The marriage of Kelly to Prince Rainer III of Monaco carried out the two distinct functions of a civil marriage and a religious marriage. The ceremonies were held on two successive days. The lace masterpiece, as some have called it, was in fact two separate wedding outfits–one for the civil and the other for the religious ceremony.


For the civil ceremony, which took place on the April 18, 1956, in the Throne Room of the palace in Monaco, Kelly was dressed in a light pink, embroidered taffeta dress covered with a champagne-colored lace, a pair of silk gloves in a matching color, and an elegant Juliet cap.
The following day, April 19, was reserved for the religious ceremony, which was held at Saint Nicholas Cathedral.

Over 30 seamstresses had been hired to make the elegant garment that Kelly wore to the religious ceremony. It included gorgeous sleeves made of the finest lace, a high collar, and a full skirt. The dress consisted of a bodice with an under-bodice included and an attached support for the skirt. The dress was created from lace of the “Brussels delicate rose” type, which was over 120 years old, and taffeta and tulle supported by a soft, light-woven skirt with three petticoats: a smoothing one, a ruffled one. and one which was set as a foundation.


The beautiful outfit was jazzed up with a 90-yard veil attached to a beaded, floral Juliet cap, worn instead of the classic bridal tiara.

The Prince and Princess of Monaco arrive at the White House for a luncheon, 1961
The Prince and Princess of Monaco arrive at the White House for a luncheon, 1961

In her hands, Kelly carried a delicate bouquet of Lilies of the Valley and a tiny prayer book, coated with pearls. Her shoes were designed by David Evins, and included silk needle lace, silk faille, seed pearls, and glass beads. Following an old traditional custom, Evins hid a copper coin in her right shoe in order to attract good fortune.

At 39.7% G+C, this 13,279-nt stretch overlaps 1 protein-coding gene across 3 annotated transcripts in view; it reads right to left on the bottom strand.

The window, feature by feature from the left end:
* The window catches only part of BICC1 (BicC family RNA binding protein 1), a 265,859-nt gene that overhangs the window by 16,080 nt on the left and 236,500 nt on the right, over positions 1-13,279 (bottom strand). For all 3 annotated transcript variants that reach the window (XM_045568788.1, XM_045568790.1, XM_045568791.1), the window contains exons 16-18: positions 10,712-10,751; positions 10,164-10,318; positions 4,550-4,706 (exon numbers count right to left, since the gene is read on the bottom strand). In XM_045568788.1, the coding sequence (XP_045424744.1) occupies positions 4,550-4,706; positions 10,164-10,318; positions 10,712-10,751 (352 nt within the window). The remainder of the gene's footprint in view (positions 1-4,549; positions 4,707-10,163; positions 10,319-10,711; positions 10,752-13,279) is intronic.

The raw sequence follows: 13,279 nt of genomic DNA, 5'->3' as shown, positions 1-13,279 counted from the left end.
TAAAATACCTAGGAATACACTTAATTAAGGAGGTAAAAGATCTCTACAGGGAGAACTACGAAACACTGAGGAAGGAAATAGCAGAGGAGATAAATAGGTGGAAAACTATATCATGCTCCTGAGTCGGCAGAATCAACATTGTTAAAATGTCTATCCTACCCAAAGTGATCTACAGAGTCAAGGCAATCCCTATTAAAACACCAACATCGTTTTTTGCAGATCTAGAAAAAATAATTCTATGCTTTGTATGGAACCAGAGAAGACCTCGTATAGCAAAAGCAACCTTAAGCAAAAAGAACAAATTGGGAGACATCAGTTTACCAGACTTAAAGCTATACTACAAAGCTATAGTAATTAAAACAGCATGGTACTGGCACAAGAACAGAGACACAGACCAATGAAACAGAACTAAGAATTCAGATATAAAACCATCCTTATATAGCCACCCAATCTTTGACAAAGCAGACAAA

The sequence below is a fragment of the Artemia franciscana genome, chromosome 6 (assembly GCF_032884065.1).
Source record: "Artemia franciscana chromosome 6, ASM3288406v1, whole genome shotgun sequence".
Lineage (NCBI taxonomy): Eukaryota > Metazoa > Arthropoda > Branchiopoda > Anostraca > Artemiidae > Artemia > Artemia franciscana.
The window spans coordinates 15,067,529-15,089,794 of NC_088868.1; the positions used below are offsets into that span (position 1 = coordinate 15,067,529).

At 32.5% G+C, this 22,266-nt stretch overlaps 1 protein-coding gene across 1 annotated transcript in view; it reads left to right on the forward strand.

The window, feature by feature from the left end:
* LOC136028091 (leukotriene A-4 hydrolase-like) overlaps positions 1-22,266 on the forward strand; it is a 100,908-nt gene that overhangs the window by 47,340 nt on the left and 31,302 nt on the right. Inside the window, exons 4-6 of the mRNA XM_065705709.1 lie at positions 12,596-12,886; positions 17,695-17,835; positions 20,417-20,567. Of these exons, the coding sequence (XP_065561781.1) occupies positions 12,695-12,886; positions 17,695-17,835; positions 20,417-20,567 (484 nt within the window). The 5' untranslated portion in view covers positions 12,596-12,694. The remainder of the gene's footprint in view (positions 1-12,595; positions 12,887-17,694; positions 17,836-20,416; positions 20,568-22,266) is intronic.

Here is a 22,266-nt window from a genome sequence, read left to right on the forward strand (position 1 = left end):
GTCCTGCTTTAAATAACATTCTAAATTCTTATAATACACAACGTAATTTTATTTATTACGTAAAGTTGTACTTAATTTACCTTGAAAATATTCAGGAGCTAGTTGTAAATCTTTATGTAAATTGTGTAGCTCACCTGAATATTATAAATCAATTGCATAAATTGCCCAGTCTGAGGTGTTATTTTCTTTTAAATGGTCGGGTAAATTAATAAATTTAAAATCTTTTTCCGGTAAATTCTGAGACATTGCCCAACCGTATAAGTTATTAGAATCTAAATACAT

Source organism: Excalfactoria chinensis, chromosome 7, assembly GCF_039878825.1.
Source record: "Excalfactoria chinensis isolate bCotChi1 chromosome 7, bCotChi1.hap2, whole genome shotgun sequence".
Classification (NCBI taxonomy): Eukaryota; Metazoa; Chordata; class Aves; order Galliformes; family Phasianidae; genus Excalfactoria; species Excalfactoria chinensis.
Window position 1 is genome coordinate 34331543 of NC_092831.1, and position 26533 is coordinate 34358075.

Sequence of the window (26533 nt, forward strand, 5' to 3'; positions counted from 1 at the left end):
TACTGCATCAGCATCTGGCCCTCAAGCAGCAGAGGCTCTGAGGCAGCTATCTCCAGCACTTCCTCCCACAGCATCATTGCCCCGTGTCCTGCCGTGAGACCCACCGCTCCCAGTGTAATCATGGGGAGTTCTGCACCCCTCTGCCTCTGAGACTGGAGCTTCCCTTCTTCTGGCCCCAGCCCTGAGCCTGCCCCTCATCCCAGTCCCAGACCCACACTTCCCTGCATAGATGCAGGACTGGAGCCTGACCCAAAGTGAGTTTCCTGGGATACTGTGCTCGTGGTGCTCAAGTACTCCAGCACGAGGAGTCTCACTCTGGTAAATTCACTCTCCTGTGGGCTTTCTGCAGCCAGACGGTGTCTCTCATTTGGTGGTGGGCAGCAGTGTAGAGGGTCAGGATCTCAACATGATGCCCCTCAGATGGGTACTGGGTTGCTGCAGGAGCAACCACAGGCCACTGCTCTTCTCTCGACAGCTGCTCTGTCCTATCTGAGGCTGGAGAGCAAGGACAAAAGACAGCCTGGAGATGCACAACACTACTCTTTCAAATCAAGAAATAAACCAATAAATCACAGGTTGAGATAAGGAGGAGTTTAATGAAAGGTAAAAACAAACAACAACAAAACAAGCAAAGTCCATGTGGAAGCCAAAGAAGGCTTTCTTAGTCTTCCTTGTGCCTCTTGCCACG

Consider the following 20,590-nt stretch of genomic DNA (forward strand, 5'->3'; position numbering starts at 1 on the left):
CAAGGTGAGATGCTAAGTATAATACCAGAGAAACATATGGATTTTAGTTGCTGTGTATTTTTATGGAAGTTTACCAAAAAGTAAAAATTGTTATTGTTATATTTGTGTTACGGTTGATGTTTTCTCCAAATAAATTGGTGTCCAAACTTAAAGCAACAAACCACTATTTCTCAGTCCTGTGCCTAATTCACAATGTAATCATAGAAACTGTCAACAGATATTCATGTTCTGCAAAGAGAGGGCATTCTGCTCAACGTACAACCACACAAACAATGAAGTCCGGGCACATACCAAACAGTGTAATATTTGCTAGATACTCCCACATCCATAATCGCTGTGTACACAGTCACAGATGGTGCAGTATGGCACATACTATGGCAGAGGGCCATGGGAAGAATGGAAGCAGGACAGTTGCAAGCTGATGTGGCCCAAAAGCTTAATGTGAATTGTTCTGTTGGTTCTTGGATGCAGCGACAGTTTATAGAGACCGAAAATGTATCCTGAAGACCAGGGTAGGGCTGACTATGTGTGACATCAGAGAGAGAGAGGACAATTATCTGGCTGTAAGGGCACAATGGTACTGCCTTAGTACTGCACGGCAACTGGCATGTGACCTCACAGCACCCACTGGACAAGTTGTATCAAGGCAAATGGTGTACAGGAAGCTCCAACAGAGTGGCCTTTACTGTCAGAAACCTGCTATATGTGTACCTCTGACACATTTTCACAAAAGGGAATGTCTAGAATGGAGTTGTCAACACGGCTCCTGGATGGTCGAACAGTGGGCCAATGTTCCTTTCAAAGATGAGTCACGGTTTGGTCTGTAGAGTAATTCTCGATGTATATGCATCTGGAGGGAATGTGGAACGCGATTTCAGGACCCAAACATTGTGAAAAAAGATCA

The bridesmaids’ dresses were designed by Joseph Hong of Neiman Marcus and created by Priscilla Kidder. The dresses were made of a sunlight hue of silk organdy, laid over an underdress made of a matching yellow silk taffeta. The matrons of honor held bouquets of tea roses in their hands while the flower girls carried white daisies as they walked down the aisle.

Grace Kelly’s hair was styled by Sydney Guilaroff, while her makeup was so subtle that it gave her an almost angelic bridal look.

The ceremony was well photographed by the media, whose archives keep on revealing photos previously unknown by the public, stirring the never-ending popularity of Princess Kelly and Prince Rainier’s wedding. Five decades after the wedding, Grace Kelly’s dress continues to influence wedding couture and provoke worldwide admiration.

Read another story from us: Dazzling 1920s wedding dresses: epitome of glamour, but in modern silhouette

The original dress is owned by the Philadelphia Museum of Art, where it was displayed during a special exhibition in 2006 that broke all records for an exhibition held at the museum.

Magda Origjanska

Magda Origjanska is one of the authors writing for The Vintage News